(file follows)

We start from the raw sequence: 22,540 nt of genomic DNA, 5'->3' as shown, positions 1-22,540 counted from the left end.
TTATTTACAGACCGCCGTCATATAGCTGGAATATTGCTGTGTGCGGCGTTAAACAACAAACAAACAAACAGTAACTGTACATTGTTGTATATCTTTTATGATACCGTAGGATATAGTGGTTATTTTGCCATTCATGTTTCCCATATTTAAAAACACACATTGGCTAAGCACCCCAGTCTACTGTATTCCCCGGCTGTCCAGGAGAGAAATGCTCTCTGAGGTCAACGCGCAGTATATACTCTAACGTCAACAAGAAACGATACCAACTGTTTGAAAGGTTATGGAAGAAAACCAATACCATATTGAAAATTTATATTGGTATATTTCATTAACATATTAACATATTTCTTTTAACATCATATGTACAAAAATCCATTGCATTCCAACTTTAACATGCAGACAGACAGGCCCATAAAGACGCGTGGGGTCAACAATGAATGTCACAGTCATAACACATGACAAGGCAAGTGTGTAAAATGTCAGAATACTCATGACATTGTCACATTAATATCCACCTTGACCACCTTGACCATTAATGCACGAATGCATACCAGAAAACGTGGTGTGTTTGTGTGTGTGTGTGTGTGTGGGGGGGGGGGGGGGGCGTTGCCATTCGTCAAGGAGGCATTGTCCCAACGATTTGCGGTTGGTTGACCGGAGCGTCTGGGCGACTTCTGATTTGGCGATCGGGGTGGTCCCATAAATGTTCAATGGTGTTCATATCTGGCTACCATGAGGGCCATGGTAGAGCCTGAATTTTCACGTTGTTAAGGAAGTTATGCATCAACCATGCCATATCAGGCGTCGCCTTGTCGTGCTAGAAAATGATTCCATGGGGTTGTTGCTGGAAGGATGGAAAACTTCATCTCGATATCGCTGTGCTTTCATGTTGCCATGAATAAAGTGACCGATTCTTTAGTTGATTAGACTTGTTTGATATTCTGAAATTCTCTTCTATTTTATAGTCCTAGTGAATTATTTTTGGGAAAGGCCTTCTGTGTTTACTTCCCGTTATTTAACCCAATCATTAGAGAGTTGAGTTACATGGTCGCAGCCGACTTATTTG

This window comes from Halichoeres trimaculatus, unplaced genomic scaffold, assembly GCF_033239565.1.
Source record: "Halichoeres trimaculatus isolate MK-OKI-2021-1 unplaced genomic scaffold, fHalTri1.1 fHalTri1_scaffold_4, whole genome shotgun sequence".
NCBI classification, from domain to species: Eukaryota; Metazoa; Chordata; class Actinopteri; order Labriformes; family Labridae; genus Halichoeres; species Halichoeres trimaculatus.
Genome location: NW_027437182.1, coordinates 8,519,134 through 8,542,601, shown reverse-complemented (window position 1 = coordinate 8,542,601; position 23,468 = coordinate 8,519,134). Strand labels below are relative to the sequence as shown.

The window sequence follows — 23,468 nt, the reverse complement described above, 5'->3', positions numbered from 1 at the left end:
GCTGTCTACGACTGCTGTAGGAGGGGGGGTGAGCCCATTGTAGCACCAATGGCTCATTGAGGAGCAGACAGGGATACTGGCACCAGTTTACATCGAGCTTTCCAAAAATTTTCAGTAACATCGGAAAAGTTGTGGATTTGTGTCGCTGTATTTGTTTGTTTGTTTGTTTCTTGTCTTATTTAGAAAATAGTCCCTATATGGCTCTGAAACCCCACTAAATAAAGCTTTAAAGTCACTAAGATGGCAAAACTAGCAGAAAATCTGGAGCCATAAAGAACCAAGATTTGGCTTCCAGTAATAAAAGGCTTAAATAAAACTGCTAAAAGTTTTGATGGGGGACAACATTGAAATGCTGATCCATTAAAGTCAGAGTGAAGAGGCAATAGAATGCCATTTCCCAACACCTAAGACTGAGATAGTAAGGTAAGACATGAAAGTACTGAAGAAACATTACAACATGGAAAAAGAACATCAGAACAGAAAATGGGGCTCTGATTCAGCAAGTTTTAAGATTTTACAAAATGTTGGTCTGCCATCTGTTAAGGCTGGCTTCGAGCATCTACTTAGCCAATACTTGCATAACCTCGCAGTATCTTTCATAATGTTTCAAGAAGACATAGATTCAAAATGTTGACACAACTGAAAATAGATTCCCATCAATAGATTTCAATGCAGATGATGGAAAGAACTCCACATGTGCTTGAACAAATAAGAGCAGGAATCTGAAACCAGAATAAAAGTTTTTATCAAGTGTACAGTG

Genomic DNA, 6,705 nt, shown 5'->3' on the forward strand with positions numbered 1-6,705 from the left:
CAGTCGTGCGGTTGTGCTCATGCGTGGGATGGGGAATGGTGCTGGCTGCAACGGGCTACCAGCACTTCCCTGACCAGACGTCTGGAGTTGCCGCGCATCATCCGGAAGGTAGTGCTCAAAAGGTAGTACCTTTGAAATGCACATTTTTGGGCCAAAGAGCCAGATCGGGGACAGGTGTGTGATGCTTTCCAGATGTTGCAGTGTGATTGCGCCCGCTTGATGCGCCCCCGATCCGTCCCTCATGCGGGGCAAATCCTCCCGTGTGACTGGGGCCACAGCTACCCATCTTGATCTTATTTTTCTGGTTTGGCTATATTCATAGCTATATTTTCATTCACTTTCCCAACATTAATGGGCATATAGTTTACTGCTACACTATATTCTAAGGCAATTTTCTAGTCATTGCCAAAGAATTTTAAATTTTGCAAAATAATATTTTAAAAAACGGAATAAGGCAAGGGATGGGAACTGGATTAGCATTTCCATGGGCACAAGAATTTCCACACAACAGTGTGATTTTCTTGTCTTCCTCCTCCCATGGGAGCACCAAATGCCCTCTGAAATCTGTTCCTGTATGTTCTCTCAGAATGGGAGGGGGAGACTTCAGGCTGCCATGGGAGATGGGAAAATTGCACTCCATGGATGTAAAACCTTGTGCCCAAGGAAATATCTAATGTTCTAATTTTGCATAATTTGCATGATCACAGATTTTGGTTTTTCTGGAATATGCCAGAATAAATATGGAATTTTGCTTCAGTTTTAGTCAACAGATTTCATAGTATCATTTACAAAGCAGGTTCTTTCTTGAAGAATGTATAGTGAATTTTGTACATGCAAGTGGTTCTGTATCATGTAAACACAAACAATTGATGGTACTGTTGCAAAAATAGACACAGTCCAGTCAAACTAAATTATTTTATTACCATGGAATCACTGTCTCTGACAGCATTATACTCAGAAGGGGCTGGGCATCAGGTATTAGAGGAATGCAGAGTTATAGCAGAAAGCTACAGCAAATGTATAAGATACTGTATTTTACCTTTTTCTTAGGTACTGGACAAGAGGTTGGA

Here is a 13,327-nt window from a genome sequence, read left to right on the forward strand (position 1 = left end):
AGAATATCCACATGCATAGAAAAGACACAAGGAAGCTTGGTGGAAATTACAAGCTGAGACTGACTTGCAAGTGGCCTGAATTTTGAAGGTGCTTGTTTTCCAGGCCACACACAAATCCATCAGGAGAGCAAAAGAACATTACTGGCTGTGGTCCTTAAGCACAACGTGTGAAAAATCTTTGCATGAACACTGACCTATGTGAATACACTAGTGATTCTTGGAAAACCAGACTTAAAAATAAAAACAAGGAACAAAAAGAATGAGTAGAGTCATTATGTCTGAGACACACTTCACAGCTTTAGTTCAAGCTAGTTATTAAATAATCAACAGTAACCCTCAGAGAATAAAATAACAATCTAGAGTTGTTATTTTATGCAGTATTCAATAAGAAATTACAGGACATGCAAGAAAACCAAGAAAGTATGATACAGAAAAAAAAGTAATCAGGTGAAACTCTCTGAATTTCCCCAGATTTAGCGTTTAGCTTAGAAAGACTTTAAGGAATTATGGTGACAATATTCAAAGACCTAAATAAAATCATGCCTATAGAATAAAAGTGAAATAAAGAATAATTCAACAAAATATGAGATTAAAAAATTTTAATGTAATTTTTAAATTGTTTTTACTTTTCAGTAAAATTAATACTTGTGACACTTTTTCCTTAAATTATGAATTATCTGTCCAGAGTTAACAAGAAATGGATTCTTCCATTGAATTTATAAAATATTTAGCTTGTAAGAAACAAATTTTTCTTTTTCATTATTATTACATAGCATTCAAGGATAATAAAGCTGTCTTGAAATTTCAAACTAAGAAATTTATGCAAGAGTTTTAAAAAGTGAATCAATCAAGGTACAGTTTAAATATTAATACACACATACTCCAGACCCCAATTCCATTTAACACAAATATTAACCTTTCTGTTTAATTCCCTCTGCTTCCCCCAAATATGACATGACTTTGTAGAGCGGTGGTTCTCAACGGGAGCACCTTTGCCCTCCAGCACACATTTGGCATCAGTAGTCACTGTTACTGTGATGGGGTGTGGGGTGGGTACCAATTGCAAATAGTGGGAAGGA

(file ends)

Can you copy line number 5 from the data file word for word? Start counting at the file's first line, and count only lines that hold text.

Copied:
NCBI classification, from domain to species: Eukaryota; Metazoa; Chordata; class Actinopteri; order Labriformes; family Labridae; genus Halichoeres; species Halichoeres trimaculatus.